Material, moral assets should serve humanity: Turkish NGO
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Material, moral assets should serve humanity: Turkish NGO

Every person deserves life with dignity, without needing help, says Turkey's aid group on International Charity Day

News Service AA

Social benefits can only be achieved by putting people's material or moral assets at the service of humanity, a top authority from a Turkish charity group told Anadolu Agency to mark International Charity Day.

By using one’s own time, efforts or financial assets for the needy, charitable people help to also beautify their environment and the world they live in, said Durmus Aydin, secretary-general of Turkey's Humanitarian Relief Foundation (IHH).

He said spiritually, the philanthropy is also an important part of religious or moral duties, and the charity, aimed at achieving social benefit, fulfills the basic needs of needy people.

It is necessary to encourage charitable people to volunteer their time and efforts, and to contribute to the professionalization of NGOs, he said, noting that any kind of support they would give in their competent areas is extremely critical to the development of charity organizations.

"People do goodness not by donating only, but good works can be done by doing useful things for people at every stage of our lives," he said.

Aydin went on to say that in addition to cash donations, all kinds of in-kind donations can also be delivered directly to those in need.

"This opportunity, which can be evaluated by self-employed people such as tradesmen, merchants and farmers, can be a remedy for many people's problems," he added.

- Teaching to fish instead of giving fish

To do beneficial work, IHH prioritizes projects that will provide new resources for people to continue higher education and have a profession, especially young people.

Focusing on the education of children, the aid agency is regularly supporting more than 100,000 orphans in more than 50 countries through the Orphan Sponsorship System, he said.

Moreover, as a part of its Agriculture School Project in Somalia that was put into practice in 2012, IHH, together with agricultural engineers who graduated from that school, conducts agricultural activities and makes an effort to further popularize modern farming techniques in the country.

In addition to educational activities, the group also has a unit that deals with development projects which designs and implements projects for people to maintain their own livelihoods, Aydin said.

Apart from the urgent and regular aids for poverty, health problems, hunger and thirst, IHH periodically develops projects to find long-term solutions for local requirements in areas.

These projects include opening groceries, providing fishing boats, vehicles and sewing machines, animal husbandry and poultry farming, he added.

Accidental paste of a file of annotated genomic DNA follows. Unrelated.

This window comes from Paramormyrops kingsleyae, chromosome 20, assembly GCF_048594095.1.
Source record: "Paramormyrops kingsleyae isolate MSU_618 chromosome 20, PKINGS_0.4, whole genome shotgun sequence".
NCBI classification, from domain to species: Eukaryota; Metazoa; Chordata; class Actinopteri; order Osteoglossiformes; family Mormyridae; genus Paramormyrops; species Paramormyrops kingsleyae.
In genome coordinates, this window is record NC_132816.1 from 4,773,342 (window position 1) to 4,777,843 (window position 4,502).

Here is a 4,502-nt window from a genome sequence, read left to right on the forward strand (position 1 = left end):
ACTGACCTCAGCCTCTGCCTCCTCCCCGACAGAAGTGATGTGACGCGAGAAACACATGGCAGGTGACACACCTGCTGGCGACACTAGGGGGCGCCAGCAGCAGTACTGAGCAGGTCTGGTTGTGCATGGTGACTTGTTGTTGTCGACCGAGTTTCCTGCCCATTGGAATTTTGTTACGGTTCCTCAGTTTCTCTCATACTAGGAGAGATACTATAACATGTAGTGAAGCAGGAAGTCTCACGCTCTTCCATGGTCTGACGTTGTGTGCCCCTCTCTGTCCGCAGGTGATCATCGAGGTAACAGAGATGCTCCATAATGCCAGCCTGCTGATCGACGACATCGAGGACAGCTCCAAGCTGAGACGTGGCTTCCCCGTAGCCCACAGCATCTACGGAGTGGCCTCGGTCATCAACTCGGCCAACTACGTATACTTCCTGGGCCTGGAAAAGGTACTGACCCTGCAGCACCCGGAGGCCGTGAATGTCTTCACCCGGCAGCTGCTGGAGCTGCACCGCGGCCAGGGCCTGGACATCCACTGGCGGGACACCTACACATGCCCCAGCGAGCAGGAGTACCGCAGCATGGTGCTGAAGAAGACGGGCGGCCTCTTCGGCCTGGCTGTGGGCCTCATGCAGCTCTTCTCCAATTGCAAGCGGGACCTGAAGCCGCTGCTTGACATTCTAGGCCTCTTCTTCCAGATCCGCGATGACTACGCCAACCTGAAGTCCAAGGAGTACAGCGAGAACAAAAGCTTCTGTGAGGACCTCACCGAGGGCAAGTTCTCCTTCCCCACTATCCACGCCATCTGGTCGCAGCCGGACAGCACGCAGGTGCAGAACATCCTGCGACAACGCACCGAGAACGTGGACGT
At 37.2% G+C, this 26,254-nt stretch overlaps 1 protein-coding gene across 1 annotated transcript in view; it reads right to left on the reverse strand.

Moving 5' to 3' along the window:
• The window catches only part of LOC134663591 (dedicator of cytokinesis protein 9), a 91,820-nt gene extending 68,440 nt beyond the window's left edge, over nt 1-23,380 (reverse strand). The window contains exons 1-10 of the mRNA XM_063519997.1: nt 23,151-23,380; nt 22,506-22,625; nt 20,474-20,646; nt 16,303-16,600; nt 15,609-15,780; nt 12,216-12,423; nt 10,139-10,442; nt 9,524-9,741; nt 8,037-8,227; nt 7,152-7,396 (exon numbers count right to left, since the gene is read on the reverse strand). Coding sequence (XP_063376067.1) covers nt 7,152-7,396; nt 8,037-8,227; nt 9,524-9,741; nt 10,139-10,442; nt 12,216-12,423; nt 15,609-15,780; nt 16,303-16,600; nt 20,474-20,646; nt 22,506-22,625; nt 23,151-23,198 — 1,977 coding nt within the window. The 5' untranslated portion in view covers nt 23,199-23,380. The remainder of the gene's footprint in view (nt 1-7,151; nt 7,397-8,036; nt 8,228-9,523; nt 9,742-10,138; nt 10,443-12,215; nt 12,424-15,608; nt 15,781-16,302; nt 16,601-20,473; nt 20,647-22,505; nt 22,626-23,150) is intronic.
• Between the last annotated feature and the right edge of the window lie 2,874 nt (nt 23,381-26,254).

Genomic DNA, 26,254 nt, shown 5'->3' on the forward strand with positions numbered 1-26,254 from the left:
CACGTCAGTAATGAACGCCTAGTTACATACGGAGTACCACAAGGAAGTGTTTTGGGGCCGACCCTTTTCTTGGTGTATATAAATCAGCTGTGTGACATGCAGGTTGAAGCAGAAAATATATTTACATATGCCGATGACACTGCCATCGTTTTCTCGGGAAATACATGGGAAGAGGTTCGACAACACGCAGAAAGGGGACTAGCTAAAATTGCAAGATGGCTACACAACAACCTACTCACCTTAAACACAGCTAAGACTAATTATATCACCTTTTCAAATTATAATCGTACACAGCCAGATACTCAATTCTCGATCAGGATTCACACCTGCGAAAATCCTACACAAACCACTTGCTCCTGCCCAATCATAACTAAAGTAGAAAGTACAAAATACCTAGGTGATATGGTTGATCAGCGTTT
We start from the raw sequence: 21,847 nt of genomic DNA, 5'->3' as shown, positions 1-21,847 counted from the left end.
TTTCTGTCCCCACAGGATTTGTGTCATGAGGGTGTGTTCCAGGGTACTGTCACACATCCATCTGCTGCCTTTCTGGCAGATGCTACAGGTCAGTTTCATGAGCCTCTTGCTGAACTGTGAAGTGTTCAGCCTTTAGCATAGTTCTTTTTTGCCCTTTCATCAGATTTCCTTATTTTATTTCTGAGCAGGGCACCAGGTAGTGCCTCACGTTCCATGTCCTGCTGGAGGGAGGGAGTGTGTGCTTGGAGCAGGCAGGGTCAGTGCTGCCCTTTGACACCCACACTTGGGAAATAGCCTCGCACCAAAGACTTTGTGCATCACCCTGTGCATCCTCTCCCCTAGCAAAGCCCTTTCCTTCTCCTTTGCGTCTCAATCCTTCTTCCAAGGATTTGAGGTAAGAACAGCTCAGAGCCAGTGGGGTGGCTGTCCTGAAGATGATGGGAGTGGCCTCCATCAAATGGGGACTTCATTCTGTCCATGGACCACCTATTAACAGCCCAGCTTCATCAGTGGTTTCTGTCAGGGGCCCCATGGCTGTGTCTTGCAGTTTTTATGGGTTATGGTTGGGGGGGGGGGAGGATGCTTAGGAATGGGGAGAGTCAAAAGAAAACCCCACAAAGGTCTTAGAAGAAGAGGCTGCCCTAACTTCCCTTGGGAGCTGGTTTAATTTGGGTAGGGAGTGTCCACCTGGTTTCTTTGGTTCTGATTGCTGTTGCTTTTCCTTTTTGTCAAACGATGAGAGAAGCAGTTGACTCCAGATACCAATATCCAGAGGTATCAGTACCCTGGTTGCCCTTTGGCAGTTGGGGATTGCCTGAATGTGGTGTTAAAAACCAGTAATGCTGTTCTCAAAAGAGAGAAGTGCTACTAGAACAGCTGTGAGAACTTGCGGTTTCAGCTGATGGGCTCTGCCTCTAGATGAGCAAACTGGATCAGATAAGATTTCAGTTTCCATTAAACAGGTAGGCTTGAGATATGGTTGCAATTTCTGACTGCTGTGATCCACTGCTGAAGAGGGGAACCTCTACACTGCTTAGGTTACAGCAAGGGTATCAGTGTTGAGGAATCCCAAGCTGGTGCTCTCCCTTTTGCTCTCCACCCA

- Turkey's sense of social solidarity

"As part of the sense of social solidarity, people in Turkey are very keen to support those in the country and in distant lands," he said.

The Turkish nation has proved once again during the pandemic that it knows how to extend a helping hand to neighbors, relatives and the needy, he said, adding that Turkish people live in harmony with more than 5 million refugees, including those from Syria, who fled their homeland due to a civil war.

Public stakeholders such as ministries, governorships, municipalities, mukhtars, or the head of a local village, private sector representatives and NGOs are also pioneers in the development of philanthropy in Turkey, he said.

Aydin underlined that besides its own staff, the group encourages volunteers in charity works. Thus, 871 volunteers along with the IHH teams, worked in the field last year, he said.

Noting that IHH is a "big family" with more than 107,000 volunteers, Aydin said the charity group shares information with the public about works done through visuals, reports and open communication to maintain transparency.

- Call for all humanity

“We believe that every person deserves a life with dignity, and that they can live without needing help,” he said.

Aydin called for all humanity and all benefactors to volunteer in NGOs to achieve this goal.

In 2019, IHH provided aid worth 528 million Turkish liras ($71 million) in 80 countries, including 93 million liras ($12.5 million) in Turkey, he said, adding that more than 24 million people have benefited.

Since its foundation, IHH has delivered aid from more than 2.5 million individual philanthropists to 135 countries from six continents, Aydin said.

Declared by the UN General Assembly in 2012, the International Day of Charity is an international day observed annually Sept. 5.

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